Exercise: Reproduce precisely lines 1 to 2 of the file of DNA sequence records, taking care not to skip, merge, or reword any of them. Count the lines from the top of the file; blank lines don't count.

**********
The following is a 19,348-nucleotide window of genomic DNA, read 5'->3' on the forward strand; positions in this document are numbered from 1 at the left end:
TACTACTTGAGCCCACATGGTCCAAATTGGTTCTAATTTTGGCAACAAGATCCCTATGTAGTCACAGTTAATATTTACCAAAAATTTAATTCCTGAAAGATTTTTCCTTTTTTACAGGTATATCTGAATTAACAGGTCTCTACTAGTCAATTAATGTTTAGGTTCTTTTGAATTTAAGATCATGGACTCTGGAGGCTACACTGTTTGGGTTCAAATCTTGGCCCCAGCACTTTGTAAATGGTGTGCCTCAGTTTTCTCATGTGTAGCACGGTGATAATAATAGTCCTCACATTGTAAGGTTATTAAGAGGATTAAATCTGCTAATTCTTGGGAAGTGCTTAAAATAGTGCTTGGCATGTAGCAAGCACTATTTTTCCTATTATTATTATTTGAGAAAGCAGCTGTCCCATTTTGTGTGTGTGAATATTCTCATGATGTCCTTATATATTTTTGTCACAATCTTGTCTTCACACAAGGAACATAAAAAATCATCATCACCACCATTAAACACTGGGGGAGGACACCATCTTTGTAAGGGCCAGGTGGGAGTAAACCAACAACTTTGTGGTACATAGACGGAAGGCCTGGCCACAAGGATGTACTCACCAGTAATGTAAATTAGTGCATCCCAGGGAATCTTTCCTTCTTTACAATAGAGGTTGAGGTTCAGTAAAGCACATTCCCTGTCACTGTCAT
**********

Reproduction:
The following is a 19,348-nucleotide window of genomic DNA, read 5'->3' on the forward strand; positions in this document are numbered from 1 at the left end:
TACTACTTGAGCCCACATGGTCCAAATTGGTTCTAATTTTGGCAACAAGATCCCTATGTAGTCACAGTTAATATTTACCAAAAATTTAATTCCTGAAAGATTTTTCCTTTTTTACAGGTATATCTGAATTAACAGGTCTCTACTAGTCAATTAATGTTTAGGTTCTTTTGAATTTAAGATCATGGACTCTGGAGGCTACACTGTTTGGGTTCAAATCTTGGCCCCAGCACTTTGTAAATGGTGTGCCTCAGTTTTCTCATGTGTAGCACGGTGATAATAATAGTCCTCACATTGTAAGGTTATTAAGAGGATTAAATCTGCTAATTCTTGGGAAGTGCTTAAAATAGTGCTTGGCATGTAGCAAGCACTATTTTTCCTATTATTATTATTTGAGAAAGCAGCTGTCCCATTTTGTGTGTGTGAATATTCTCATGATGTCCTTATATATTTTTGTCACAATCTTGTCTTCACACAAGGAACATAAAAAATCATCATCACCACCATTAAACACTGGGGGAGGACACCATCTTTGTAAGGGCCAGGTGGGAGTAAACCAACAACTTTGTGGTACATAGACGGAAGGCCTGGCCACAAGGATGTACTCACCAGTAATGTAAATTAGTGCATCCCAGGGAATCTTTCCTTCTTTACAATAGAGGTTGAGGTTCAGTAAAGCACATTCCCTGTCACTGTCAT